After careful exposure of goat intestinal mesentery, a branch of SMA adjacent to the duodenum and jejunum just before its branching into inferior branch was dissected out and placed in cold aerated modified Krebs–Henseleit saline (MKHS) solution of the following composition: (mM): NaCl 118, KCl 4.7, CaCl2 2.5, MgSO4 1.2, NaHCO3 11.9, KH2 PO4 1.2, and dextrose 11.1 (pH 7.4). The solution was adjusted to either pHo7.4, 6.8, or 6.0 using 1 N HCl. Then, these arterial rings were cleared of fascia and subcutaneous fat, cut into 1.5–2 mm long circular rings and further employed for isometric contraction studies. Na+-K+-ATPase activity was studied by assessing K+-induced relaxation (1 μM–0.1 mM) on K+ free MKHS-induced contractile response in goat SMA (GSMA). KCl induced vasorelaxation in the absence or presence of ouabain (1 μM) or Ba2+ (30 μM) or ouabain (1 μM) and Ba2+ (30 μM) at different pHo. The change of isometric tension was measured by a highly sensitive isometric force transducer (Model: MLT0201, AD instrument, Australia) and analyzed using LabChart 7.1.3 software (ADInstruments Pty Ltd, New South Wales, Australia). Vasodilatation effects were expressed as the percentage of maximal response considering plateau tension induced by K+ free as 100%.

Statistical analysis

The concentration related contractile response curve was analyzed using GraphPad Prism5 and percent maximal response/Emax in the presence of antagonist (Emax/EBmax) (%), pD2 were compared using unpaired Students t-test using GraphPad Software Quick Calcs (San Diego, CA, U. S. A). P < 0.05 was considered statistically significant.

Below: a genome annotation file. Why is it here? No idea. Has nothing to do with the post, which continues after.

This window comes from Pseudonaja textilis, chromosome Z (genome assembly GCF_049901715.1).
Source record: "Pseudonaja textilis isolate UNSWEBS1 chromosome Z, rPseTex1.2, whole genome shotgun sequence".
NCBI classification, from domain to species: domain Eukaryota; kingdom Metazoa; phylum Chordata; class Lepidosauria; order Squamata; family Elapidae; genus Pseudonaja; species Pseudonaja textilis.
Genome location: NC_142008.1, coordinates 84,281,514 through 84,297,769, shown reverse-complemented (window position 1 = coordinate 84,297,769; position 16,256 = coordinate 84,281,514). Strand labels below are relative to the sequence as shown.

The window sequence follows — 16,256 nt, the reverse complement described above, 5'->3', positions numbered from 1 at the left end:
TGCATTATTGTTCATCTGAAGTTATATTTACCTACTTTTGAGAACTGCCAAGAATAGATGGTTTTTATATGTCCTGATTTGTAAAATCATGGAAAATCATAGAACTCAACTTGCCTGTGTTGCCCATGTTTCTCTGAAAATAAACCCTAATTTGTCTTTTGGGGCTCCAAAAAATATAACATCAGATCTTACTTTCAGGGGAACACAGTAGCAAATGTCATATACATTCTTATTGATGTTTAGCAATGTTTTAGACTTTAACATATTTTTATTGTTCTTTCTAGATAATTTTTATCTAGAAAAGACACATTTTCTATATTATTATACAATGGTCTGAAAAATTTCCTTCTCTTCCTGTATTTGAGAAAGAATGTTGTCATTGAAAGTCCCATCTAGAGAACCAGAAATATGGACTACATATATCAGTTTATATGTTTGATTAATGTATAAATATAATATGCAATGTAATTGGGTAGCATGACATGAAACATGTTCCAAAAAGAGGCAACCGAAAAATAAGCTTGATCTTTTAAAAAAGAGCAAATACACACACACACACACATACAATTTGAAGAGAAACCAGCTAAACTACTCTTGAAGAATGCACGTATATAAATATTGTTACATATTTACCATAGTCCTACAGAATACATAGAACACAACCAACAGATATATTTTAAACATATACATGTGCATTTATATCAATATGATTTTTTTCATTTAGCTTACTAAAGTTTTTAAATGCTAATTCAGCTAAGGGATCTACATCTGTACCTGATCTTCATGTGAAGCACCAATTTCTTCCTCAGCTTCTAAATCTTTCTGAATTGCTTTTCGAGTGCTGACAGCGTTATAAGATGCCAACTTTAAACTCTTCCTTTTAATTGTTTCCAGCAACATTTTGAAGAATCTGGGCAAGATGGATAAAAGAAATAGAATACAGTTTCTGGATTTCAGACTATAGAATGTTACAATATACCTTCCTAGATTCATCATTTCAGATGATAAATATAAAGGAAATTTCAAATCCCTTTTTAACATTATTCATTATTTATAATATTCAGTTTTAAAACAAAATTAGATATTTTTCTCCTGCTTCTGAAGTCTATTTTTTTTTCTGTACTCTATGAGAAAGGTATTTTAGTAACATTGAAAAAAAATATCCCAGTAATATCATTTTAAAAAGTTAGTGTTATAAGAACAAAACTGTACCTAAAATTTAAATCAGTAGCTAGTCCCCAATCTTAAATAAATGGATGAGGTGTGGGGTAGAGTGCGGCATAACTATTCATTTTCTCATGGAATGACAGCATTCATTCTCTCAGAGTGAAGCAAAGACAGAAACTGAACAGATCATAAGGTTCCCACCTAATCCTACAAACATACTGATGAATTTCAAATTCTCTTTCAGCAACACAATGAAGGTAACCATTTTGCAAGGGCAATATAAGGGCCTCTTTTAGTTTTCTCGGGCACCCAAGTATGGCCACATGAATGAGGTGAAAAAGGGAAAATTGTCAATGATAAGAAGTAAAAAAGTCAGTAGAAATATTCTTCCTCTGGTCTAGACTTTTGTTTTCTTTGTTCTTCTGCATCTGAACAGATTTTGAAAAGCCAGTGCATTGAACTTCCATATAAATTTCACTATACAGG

Results Top


GSMA rings exposed to K+-free MKHS maintained at different pHo (7.4, 6.8, and 6.0) induced a slow phasic contraction followed by sustained (plateau) contractile response. The mean peak and plateau tension at pHo7.4 (1.43 ± 0.27 g; 1.32 ± 0.25 g, n = 22) was reduced (0.99 ± 0.11 g; 0.97 ± 0.14 g, n = 16) at pHo6.8 and (0.64 ± 0.07 g; 0.63 ± 0.07 g, n = 10) at pHo6.0, respectively. The proportionality of mean peak tension (1: 0.71: 0.45) did not differ from the mean plateau tension (1: 0.72: 0.47) at different pHo (7.4, 6.8, 6.0).

KCl (1 mM) reduced the plateau contraction induced by K+-free MKHS by 83.58 ± 2.87% (pHo7.4), 57.19 ± 3.88% (pHo6.8), and 34.60 ± 4.41% (pHo6.0), respectively [Figure 1] and [Figure 2]. The concentration-related vasorelaxation response curve of KCl (1 μM–10 mM) at pHo7.4 (Emax93.57 ± 2.57%, pD2 3.82 ± 0.12) was shifted to the right with significant (P < 0.05) decrease in Emax and pD2 (62.60 ± 3.56%, 4.16 ± 0.12) at pHo6.8 and (53.38 ± 5.41%, 4.21 ± 0.14) at pHo6., respectively [Table 1] and [Figure 3]. The maximal relaxation responses to K+ were inhibited at acidic pH.
Figure 1: KCl (1 mM)-induced concentratile response in goat superior mesenteric artery incubated with K+-free modified Krebs–Henseleit saline maintained at pH 7.4, 6.8, and 6.0

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Figure 2: Tracings indicating KCl (1 mM)-induced vasorelaxation in goat superior mesenteric artery incubated with K+-free modified Krebs–Henseleit saline maintained at pH 7.4, 6.8, and 6.0

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Table 1: Comparison of Emax/EBmax or pD2 of KCl (1μM to 10mM)-induced vasorelaxation at different pHo (7.4, 6.8 and 6.0) either in absence or presence of Ouabain (1μM), Barium (30μM), Ouabain (1μM) and Barium (30μM) in GSMA rings. All values are expressed as mean±SEM, n=8 (KCl and Ouab); n=4 (Ba and Ouab +Ba)

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Figure 3: KCl-induced concentration-related contractile response curve in goat superior mesenteric artery incubated with K+-free modified Krebs–Henseleit saline at extracellular hydrogen ion concentration 7.4, 6.8, and 6.0